Research Topics

The research performed in the IMPRS on precision tests of fundamental symmetries covers broad aspects in Particle Physics, Nuclear Physics, Atomic Physics and Astroparticle Physics, for instance:

Electroweak Symmetry Breaking and New Physics

Structure of IMPRS-PTFS Future Neutrino Experiments and their Physics Potential

Fundamental Physics with Penning Traps

Test of CPT-symmetry and Special Relativity

Low Background Experiments for Astroparticle Physics

Flavor in the LHC Era

Precision Cosmology

Phenomenological Consequences of Grand Unification

Development of Detector Technologies and Analysis Techniques


Electroweak Symmetry Breaking and New Physics

(Lindner, Plehn, Rodejohann)
The electro-weak symmetry breaking sector of the Standard Model (SM) is so far experimentally untested and it is only motivated by minimality. The scalar (Higgs) doublet of the SM is modified in extensions in various ways, offering unique insights into new physics. It is the main goal of the CERN Large Hadron Collider (LHC) to identify the mechanism behind electro-weak symmetry breaking, which involves a very broad theoretical and experimental research program. The many unexplained features of the SM imply that it is just the low energy limit of a broader and more general theory. From the many approaches to this theory (e.g. supersymmetry, extra dimensions etc.), there are several common features, such as novel particles at future colliders or Lepton Flavour Violation (LFV). Many of the ultraviolet completions of the SM include also a dark matter candidate. The LHC has therefore also an excellent potential to test the existence of weakly interacting dark matter and other new physics. Phenomenological studies require a solid understanding of signals and backgrounds at the LHC at a quantitative level, including QCD effects. Moreover the structure of the underlying models and how generic their predictions are must be understood. And last but not least the extraction of new physics parameters has to be statistically sound. Both UH and MPIK are involved in the experimental program at the LHC as well as in theoretical studies of predictions of theories beyond the SM. After final commissioning of the detectors with first collision data the groups will focus on analysis of LHC data with the aim to find signatures of new physics. This requires a good understanding of the detector performance and QCD as the dominant background. Thus, extensive Monte Carlo studies on the ATLAS jet- and trigger-performance are necessary. The KIP has a long-standing expertise in high-energy physics, in particular concerning triggering, calorimetry and precision electro-weak and QCD studies, providing thus a very good basis for the training of students to analyze LHC data. (back to top)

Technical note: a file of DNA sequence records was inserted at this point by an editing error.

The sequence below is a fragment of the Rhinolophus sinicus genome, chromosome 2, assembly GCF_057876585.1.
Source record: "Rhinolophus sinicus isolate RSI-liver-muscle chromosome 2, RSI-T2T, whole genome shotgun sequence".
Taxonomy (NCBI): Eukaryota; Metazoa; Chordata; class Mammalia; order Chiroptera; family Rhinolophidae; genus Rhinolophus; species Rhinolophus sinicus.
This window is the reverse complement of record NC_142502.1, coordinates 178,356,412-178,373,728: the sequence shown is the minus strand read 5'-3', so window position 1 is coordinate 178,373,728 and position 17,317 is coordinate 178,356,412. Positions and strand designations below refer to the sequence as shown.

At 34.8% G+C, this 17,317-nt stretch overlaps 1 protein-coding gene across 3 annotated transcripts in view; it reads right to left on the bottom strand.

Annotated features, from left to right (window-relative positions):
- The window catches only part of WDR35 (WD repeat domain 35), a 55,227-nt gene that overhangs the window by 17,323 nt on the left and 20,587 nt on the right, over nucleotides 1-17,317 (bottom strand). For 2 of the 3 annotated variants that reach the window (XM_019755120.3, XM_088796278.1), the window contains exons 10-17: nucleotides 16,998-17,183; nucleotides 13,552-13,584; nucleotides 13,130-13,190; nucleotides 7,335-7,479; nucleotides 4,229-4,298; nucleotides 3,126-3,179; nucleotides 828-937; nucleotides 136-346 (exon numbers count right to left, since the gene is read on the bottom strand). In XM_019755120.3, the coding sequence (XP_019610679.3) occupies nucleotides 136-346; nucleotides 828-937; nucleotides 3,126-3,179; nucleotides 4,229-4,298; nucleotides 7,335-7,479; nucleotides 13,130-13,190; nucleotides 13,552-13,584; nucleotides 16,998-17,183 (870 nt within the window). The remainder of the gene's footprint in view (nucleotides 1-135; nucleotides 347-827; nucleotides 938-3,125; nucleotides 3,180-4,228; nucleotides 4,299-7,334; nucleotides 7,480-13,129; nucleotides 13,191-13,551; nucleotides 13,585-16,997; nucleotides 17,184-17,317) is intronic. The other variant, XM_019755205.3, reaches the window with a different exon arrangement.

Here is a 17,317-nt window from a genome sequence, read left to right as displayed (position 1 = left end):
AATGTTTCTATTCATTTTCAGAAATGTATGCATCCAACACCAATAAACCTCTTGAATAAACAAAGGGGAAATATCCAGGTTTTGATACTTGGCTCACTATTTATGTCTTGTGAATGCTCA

Future Neutrino Experiments and their Physics Potential

(Blaum, Lindner, Rodejohann)
Upcoming next generation neutrino experiments will with their precision measurements put the many models and mechanisms for neutrino mass generation and lepton flavour physics to the test. In addition, the minimal picture of three active neutrinos whose mixing with each other is described by a unitary matrix can be checked. Phenomenological studies for the prospects of future facilities to probe the neutrino parameters are therefore persued. This includes superbeam experiments, neutrino factories, beta-beams, but also non-standard novel ideas such as the use of Mößbauer neutrinos. A remarkable breakthrough in the relative kinematic precision of ion traps (values of 1 in 10^11 are within reach) happened in recent years. This implies for a beta decaying nucleon with a mass of order GeV that a sensitivity to (sterile) neutrino masses of order 10 keV can be achieved if energy and momentum of the electron and final nucleus can be measured with sufficient accuracy. This is important, since this is exactly the range in which neutrinos are dark matter candidates. The possibility to perform experiments along these lines will be pursued and models in which these particles are predicted will be constructed. A further promising direction for neutrino physics with ion traps are endpoint measurements for neutrino mass experiments with beta and double beta decay experiments, which would reduce their uncertainty. On the theory side the physics potential and the implications of upcoming experimental searches for observables related to neutrino mass, indirect searches, neutrino-less double beta decay and cosmology are studied. Models with flavour symmetries and mechanisms being able to explain the incoming data will be analyzed. (back to top)

Fundamental Physics with Penning Traps

(Blaum)